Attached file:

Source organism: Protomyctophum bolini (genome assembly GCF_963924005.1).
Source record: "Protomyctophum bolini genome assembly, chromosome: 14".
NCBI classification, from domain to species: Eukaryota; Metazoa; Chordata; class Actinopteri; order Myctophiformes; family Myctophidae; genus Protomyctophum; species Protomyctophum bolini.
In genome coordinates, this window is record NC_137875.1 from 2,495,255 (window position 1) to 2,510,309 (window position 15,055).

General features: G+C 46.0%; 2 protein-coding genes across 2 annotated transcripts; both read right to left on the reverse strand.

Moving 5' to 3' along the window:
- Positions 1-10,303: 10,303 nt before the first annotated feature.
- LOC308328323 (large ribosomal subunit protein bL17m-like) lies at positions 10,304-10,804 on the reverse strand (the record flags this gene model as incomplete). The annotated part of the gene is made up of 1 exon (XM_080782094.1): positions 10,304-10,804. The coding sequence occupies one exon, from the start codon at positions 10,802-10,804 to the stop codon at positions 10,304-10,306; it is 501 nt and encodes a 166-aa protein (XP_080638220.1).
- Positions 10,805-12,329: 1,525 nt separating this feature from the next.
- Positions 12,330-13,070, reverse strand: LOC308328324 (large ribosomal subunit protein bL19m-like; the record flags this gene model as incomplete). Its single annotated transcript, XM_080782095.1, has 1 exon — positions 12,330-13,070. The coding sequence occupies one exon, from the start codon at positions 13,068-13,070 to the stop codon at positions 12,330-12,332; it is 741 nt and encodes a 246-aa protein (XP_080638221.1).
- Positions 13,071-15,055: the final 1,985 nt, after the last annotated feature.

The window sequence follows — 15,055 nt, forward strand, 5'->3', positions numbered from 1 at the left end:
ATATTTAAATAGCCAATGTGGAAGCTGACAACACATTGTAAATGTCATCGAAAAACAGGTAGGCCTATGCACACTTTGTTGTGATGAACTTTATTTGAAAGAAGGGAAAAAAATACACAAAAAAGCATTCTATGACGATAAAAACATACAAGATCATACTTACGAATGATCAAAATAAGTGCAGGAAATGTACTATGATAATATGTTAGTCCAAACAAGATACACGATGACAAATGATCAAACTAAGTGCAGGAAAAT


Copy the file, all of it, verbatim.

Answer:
Source organism: Protomyctophum bolini (genome assembly GCF_963924005.1).
Source record: "Protomyctophum bolini genome assembly, chromosome: 14".
NCBI classification, from domain to species: Eukaryota; Metazoa; Chordata; class Actinopteri; order Myctophiformes; family Myctophidae; genus Protomyctophum; species Protomyctophum bolini.
In genome coordinates, this window is record NC_137875.1 from 2,495,255 (window position 1) to 2,510,309 (window position 15,055).

General features: G+C 46.0%; 2 protein-coding genes across 2 annotated transcripts; both read right to left on the reverse strand.

Moving 5' to 3' along the window:
- Positions 1-10,303: 10,303 nt before the first annotated feature.
- LOC308328323 (large ribosomal subunit protein bL17m-like) lies at positions 10,304-10,804 on the reverse strand (the record flags this gene model as incomplete). The annotated part of the gene is made up of 1 exon (XM_080782094.1): positions 10,304-10,804. The coding sequence occupies one exon, from the start codon at positions 10,802-10,804 to the stop codon at positions 10,304-10,306; it is 501 nt and encodes a 166-aa protein (XP_080638220.1).
- Positions 10,805-12,329: 1,525 nt separating this feature from the next.
- Positions 12,330-13,070, reverse strand: LOC308328324 (large ribosomal subunit protein bL19m-like; the record flags this gene model as incomplete). Its single annotated transcript, XM_080782095.1, has 1 exon — positions 12,330-13,070. The coding sequence occupies one exon, from the start codon at positions 13,068-13,070 to the stop codon at positions 12,330-12,332; it is 741 nt and encodes a 246-aa protein (XP_080638221.1).
- Positions 13,071-15,055: the final 1,985 nt, after the last annotated feature.

The window sequence follows — 15,055 nt, forward strand, 5'->3', positions numbered from 1 at the left end:
ATATTTAAATAGCCAATGTGGAAGCTGACAACACATTGTAAATGTCATCGAAAAACAGGTAGGCCTATGCACACTTTGTTGTGATGAACTTTATTTGAAAGAAGGGAAAAAAATACACAAAAAAGCATTCTATGACGATAAAAACATACAAGATCATACTTACGAATGATCAAAATAAGTGCAGGAAATGTACTATGATAATATGTTAGTCCAAACAAGATACACGATGACAAATGATCAAACTAAGTGCAGGAAAAT